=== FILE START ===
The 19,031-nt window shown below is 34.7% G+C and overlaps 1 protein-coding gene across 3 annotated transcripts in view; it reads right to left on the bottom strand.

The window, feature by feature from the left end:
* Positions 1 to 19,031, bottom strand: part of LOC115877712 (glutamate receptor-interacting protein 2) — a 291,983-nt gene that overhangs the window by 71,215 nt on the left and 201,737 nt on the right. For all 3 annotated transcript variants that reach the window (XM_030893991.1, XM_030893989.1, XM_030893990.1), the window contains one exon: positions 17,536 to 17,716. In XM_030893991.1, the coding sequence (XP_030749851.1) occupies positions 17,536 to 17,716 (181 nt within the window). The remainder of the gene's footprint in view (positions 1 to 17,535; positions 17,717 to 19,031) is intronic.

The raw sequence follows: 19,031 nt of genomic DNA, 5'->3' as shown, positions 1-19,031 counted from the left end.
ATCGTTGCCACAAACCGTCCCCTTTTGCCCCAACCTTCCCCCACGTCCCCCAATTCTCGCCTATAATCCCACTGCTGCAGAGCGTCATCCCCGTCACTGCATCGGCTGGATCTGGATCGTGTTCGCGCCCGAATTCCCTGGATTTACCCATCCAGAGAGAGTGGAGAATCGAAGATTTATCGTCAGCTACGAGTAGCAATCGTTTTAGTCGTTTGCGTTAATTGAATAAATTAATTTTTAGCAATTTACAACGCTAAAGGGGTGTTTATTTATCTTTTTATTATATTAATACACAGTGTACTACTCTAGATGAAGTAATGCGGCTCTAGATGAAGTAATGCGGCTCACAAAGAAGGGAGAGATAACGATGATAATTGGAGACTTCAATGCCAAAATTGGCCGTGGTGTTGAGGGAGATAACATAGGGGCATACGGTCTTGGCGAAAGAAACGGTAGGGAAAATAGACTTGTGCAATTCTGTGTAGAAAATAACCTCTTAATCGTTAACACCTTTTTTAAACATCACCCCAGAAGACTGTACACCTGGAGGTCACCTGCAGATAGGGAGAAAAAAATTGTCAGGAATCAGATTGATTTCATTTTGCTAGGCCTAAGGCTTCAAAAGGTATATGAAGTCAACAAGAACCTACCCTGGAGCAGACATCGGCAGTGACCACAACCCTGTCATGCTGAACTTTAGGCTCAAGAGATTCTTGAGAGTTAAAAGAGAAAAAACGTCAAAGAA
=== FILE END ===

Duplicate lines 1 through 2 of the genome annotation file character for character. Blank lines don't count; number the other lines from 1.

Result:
The 19,031-nt window shown below is 34.7% G+C and overlaps 1 protein-coding gene across 3 annotated transcripts in view; it reads right to left on the bottom strand.

The window, feature by feature from the left end: